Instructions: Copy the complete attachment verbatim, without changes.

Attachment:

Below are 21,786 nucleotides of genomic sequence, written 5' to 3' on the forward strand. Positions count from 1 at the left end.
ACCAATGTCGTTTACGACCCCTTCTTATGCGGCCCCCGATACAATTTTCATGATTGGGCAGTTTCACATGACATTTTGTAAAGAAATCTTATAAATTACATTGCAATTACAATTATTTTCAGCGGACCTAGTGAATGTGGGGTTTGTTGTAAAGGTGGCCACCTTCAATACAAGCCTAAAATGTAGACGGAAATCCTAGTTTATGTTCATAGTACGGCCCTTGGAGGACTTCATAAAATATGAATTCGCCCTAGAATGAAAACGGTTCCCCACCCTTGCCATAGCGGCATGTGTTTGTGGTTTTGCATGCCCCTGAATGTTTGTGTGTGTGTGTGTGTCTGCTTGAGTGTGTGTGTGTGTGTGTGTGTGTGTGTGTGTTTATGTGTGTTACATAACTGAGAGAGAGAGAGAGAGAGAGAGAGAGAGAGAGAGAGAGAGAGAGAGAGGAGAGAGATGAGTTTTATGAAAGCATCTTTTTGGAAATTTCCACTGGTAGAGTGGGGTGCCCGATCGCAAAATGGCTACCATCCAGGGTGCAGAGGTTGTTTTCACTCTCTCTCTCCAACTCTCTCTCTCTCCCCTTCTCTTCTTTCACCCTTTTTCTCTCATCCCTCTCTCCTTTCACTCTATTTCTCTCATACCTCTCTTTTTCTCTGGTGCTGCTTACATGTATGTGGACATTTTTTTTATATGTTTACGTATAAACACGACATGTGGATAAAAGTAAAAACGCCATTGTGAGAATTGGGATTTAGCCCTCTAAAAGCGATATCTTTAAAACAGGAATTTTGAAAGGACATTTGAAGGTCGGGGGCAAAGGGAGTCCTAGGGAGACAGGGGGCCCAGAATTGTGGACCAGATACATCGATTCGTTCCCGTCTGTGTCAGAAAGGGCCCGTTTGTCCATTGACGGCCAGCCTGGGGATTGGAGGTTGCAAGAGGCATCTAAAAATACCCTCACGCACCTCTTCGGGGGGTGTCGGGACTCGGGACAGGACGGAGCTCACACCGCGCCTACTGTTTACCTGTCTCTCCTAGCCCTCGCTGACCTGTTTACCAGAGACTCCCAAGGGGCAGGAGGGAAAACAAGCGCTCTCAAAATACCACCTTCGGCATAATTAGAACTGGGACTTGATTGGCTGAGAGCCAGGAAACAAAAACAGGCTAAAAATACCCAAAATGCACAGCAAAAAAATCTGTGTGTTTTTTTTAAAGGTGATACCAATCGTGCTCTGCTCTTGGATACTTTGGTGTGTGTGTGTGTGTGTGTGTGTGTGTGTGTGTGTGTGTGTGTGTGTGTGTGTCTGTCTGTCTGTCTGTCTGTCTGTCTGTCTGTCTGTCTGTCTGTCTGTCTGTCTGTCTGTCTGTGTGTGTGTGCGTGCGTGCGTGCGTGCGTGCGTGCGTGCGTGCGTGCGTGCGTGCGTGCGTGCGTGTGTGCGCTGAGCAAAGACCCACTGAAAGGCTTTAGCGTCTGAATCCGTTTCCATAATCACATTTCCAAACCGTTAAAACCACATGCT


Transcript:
Below are 21,786 nucleotides of genomic sequence, written 5' to 3' on the forward strand. Positions count from 1 at the left end.
ACCAATGTCGTTTACGACCCCTTCTTATGCGGCCCCCGATACAATTTTCATGATTGGGCAGTTTCACATGACATTTTGTAAAGAAATCTTATAAATTACATTGCAATTACAATTATTTTCAGCGGACCTAGTGAATGTGGGGTTTGTTGTAAAGGTGGCCACCTTCAATACAAGCCTAAAATGTAGACGGAAATCCTAGTTTATGTTCATAGTACGGCCCTTGGAGGACTTCATAAAATATGAATTCGCCCTAGAATGAAAACGGTTCCCCACCCTTGCCATAGCGGCATGTGTTTGTGGTTTTGCATGCCCCTGAATGTTTGTGTGTGTGTGTGTGTCTGCTTGAGTGTGTGTGTGTGTGTGTGTGTGTGTGTGTGTTTATGTGTGTTACATAACTGAGAGAGAGAGAGAGAGAGAGAGAGAGAGAGAGAGAGAGAGAGAGAGAGGAGAGAGATGAGTTTTATGAAAGCATCTTTTTGGAAATTTCCACTGGTAGAGTGGGGTGCCCGATCGCAAAATGGCTACCATCCAGGGTGCAGAGGTTGTTTTCACTCTCTCTCTCCAACTCTCTCTCTCTCCCCTTCTCTTCTTTCACCCTTTTTCTCTCATCCCTCTCTCCTTTCACTCTATTTCTCTCATACCTCTCTTTTTCTCTGGTGCTGCTTACATGTATGTGGACATTTTTTTTATATGTTTACGTATAAACACGACATGTGGATAAAAGTAAAAACGCCATTGTGAGAATTGGGATTTAGCCCTCTAAAAGCGATATCTTTAAAACAGGAATTTTGAAAGGACATTTGAAGGTCGGGGGCAAAGGGAGTCCTAGGGAGACAGGGGGCCCAGAATTGTGGACCAGATACATCGATTCGTTCCCGTCTGTGTCAGAAAGGGCCCGTTTGTCCATTGACGGCCAGCCTGGGGATTGGAGGTTGCAAGAGGCATCTAAAAATACCCTCACGCACCTCTTCGGGGGGTGTCGGGACTCGGGACAGGACGGAGCTCACACCGCGCCTACTGTTTACCTGTCTCTCCTAGCCCTCGCTGACCTGTTTACCAGAGACTCCCAAGGGGCAGGAGGGAAAACAAGCGCTCTCAAAATACCACCTTCGGCATAATTAGAACTGGGACTTGATTGGCTGAGAGCCAGGAAACAAAAACAGGCTAAAAATACCCAAAATGCACAGCAAAAAAATCTGTGTGTTTTTTTTAAAGGTGATACCAATCGTGCTCTGCTCTTGGATACTTTGGTGTGTGTGTGTGTGTGTGTGTGTGTGTGTGTGTGTGTGTGTGTGTGTGTGTGTCTGTCTGTCTGTCTGTCTGTCTGTCTGTCTGTCTGTCTGTCTGTCTGTCTGTCTGTCTGTCTGTGTGTGTGTGCGTGCGTGCGTGCGTGCGTGCGTGCGTGCGTGCGTGCGTGCGTGCGTGCGTGCGTGTGTGCGCTGAGCAAAGACCCACTGAAAGGCTTTAGCGTCTGAATCCGTTTCCATAATCACATTTCCAAACCGTTAAAACCACATGCT